While Kim was feted in the Great Hall of the People Chinese media stressed that a supposedly close and traditional friendship with North Korea would never be weakened ‘because of one-time events’ like the Kim trump summit. China will probably start to weaken its sanctions against the North to keep their little ally on side. Kim Jong Un’s position is strengthened before he even meets Trump.
The Islamic Republic of Iran would not welcome the title of Leninist autocracy, but it’s nonetheless an accurate description of how Ali Khamenei, the Supreme Leader, runs the country. The Supreme Leader is the commander-in-chief of the armed forces, military intelligence and security agencies, and has sole authority to declare war or peace.
While the West has largely focussed on defeating the so-called Islamic State group in Iraq and Syria, Iran has pursued an active military agenda to secure its status as the dominant power in the Middle East. Iranian military forces and Iranian-backed Hezbollah fighters prevented the likely fall of Bashir al-Assad in Syria. Iran has secured undue influence in Iraq even as Australia and other western forces were pounding IS in Mosul and elsewhere. Iranian proxies in Yemen continue to fight a disastrous war, dragging in Saudi Arabia and the Gulf States.
What’s emerging from the wreckage of the fight against the Islamic State is the even more worrying strategic competition between Iran and Saudi Arabia. There’s some risk that the two regional giants might shift from fighting each other with proxies in neighbouring countries to a far deadlier state-on-state competition.
Last Sunday while visiting the US, the Saudi Crown Prince Mohammed Bin Salman, told the CBS News program ‘60 Minutes’ that his kingdom would develop nuclear weapons if Iran did. That’s not an idle threat. Saudi Arabia is moving forward with an expansive nuclear power generation program and enjoys a close relationship with Pakistan, which offers the most obvious conduit for nuclear weapons proliferation.
If the Kingdom looked like it was about to acquire nuclear weapons, Iran could quickly shelve its nuclear deal with the Obama administration and key European countries – the so-called Joint Comprehensive Plan of Action – and take the relatively short sprint it needs to develop its own nuclear capability. Twelve months of concentrated effort could see the Middle East’s two greatest rivals nuclear armed.
Western intelligence agencies are packed to the gunnels with analysts who have been tracking these developments for years. Collectively they will say that nothing I have set out here comes as a surprise. Yet it should be alarming to the political leaders of our democracies that Russia, China, North Korea and Iran are presenting a newly sharpened set of threats to our collective interests – in each case threats backed with nuclear weapons, or the prospect of acquiring nuclear weapons quickly.
Analysis is one thing, but as Lenin asked in 1902 ‘what is to be done?’
In January this year US Defense Secretary Jim Mattis released an unclassified summary of the US National Defence Strategy. The statement is barely eleven pages long – Australian policy makers please note – but it makes clear that Jim Mattis at least understands the nature of the threat.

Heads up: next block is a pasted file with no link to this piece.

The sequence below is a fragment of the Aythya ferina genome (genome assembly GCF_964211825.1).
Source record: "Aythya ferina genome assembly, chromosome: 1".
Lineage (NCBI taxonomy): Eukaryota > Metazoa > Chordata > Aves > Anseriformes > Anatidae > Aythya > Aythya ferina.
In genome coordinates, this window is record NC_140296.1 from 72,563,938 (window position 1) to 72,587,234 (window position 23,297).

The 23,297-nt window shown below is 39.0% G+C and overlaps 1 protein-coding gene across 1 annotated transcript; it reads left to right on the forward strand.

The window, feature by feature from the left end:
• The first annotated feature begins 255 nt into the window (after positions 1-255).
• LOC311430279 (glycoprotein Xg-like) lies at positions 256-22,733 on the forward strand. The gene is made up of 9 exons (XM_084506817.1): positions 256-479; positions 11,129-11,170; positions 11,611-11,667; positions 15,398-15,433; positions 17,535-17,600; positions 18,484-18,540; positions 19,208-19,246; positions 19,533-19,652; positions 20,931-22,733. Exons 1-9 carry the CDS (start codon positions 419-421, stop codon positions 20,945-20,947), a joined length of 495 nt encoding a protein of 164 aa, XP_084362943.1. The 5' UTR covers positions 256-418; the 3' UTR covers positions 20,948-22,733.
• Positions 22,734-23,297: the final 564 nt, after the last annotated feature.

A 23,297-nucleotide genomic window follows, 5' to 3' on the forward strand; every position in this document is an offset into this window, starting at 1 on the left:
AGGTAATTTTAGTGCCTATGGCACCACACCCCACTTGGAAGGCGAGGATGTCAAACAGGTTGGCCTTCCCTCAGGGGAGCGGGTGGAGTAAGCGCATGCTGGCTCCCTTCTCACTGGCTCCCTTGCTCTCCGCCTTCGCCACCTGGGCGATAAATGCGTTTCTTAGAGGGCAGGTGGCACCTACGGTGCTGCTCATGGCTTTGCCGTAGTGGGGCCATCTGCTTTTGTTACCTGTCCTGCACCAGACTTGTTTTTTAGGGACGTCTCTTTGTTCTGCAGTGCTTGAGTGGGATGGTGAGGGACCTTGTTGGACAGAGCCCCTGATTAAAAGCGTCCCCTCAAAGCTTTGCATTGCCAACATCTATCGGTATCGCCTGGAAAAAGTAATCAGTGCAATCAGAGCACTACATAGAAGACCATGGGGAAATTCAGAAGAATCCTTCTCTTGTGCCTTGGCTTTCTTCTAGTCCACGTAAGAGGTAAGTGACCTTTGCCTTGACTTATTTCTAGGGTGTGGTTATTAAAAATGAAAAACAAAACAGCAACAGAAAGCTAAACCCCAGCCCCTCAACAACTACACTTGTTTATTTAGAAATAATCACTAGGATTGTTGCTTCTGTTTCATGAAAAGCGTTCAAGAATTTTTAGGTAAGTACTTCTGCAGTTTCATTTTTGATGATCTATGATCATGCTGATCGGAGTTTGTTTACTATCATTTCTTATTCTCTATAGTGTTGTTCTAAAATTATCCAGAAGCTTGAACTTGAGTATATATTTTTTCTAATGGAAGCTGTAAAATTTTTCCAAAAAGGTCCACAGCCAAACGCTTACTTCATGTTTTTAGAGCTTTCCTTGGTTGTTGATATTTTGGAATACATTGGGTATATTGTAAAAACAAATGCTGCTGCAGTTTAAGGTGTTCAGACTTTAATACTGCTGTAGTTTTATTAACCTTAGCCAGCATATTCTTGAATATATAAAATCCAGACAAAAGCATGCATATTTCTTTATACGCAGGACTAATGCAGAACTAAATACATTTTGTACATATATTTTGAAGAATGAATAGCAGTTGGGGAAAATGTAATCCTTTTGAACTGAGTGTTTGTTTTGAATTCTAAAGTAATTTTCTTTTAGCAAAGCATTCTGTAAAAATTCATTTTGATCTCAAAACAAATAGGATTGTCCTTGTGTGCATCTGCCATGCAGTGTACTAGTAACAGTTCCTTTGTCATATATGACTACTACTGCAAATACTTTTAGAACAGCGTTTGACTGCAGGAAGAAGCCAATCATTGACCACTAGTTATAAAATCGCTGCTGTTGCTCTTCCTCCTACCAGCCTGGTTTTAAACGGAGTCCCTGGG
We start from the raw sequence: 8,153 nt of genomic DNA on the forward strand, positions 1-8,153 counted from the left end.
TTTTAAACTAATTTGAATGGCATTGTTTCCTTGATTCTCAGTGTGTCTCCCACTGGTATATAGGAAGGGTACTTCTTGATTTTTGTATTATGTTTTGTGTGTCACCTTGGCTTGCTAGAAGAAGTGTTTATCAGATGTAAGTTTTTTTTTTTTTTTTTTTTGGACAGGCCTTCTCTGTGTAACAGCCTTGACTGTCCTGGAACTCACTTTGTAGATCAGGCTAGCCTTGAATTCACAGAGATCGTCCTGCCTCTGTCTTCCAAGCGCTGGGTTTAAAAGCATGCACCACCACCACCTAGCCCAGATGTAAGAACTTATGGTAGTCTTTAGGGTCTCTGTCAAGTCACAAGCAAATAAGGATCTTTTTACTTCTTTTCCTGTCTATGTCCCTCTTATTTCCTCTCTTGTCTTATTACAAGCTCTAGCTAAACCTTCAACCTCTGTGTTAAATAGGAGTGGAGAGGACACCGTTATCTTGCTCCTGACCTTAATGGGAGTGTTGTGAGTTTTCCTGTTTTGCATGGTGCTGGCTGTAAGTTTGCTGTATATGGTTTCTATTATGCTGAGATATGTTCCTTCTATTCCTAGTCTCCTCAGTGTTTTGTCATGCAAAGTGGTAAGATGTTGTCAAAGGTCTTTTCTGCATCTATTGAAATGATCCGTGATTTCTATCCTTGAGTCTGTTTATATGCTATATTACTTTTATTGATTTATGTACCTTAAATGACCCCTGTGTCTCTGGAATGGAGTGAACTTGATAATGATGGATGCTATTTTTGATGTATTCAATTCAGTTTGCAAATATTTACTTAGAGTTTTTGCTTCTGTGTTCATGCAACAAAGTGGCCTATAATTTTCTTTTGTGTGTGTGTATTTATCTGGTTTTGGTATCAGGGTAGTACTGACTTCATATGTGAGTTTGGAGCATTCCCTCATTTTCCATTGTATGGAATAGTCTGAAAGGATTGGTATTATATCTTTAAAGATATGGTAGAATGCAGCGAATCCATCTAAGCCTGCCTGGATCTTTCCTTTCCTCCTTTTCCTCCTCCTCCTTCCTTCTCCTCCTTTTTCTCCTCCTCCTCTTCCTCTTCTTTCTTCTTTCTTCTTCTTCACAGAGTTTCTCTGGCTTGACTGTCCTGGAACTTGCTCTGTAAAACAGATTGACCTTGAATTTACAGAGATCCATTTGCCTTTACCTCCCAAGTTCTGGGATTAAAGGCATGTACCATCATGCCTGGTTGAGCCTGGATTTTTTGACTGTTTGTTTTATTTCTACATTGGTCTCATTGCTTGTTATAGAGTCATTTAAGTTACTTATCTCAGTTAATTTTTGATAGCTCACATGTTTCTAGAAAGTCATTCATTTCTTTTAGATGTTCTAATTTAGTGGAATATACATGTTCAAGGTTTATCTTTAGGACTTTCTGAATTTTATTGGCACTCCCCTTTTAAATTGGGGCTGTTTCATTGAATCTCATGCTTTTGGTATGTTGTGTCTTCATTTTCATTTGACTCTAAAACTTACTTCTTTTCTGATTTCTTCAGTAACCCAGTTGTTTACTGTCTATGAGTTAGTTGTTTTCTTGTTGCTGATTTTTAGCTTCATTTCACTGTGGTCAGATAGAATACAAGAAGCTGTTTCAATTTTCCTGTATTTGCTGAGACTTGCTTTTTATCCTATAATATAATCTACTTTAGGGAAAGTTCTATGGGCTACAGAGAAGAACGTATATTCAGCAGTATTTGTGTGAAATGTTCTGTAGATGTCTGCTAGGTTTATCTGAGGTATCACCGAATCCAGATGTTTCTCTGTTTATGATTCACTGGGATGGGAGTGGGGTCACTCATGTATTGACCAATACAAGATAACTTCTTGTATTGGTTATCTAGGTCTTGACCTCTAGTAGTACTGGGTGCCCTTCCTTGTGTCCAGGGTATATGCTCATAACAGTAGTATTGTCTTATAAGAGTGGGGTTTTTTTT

The National Defence Strategy lists China, Russia, North Korea and Iran as being the ‘principal priorities’ for the US Defence department. Mattis worries that the US has been in a period of ‘strategic atrophy.’ The Strategy says America will ‘strengthen our alliances and partnerships in the Indo-Pacific to a networked security architecture capable of deterring aggression, maintaining stability, and ensuring free access to common domains.’
Put aside the military terminology, what this means is that America will be pressing Australia, Japan, South Korea and other partners to take on a greater national security burden.
Malcolm Turnbull says that America expects nothing from Australia in return for their concessions on steel and aluminium tariffs, or that Trump won’t expect something in return for taking asylum seekers from Nauru and Manus Island. I doubt that. Trump won’t forget his favours and the administration has a sharpened set of expectations about what they and key allies need to do to respond to an unravelling security outlook.
China’s transformation into a Leninist autocracy is, to say the least, inconvenient from an Australian perspective. Since Deng’s economic reforms Canberra has wallowed in the comfortable certainty that China’s rise could only be a good thing for Australia. We have loved the money which flowed as a result, but the bill, with all the hidden costs of becoming too dependent on an emerging Leninist autocracy, is now being delivered.
What should Australia do? Step one: toughen up a bit and work out where our strategic interests lie. With practice China will get used to the idea of an Australia that can say ‘no’ to too much foreign investment, or to foreign students who don’t welcome genuine academic independence.
It’s a major advance that Australia and the US joined more than twenty countries to kick-out Russian intelligence agents, operating as ‘diplomats’ but really engaged in spying. Russia’s attempt to kill a defected double-agent in the UK needed a strong and shared western response. Putin risky use of military force around Europe’s borders and in North Asia could lead to clashes. But he won’t be cowed because his leadership relies on massing Russian nationalist chauvinism against the West.
Step two, we need to double our investment in alliance cooperation with the US and with like minded partners in the region, most particularly Japan, Singapore and South Korea. Sadly, New Zealand’s failure to join other democracies in expelling Russian spies and Wellington’s cow-towing to Beijing shows that this is one old ally that has already given up the fight for western values.
Step three, its too early for another Defence White Paper, but a strategic update is needed, and Defence must turn its mind to how well the military is placed to handle short-notice conventional conflict situations. It would be absurd to pretend that the risk of such flash-points is not significantly higher.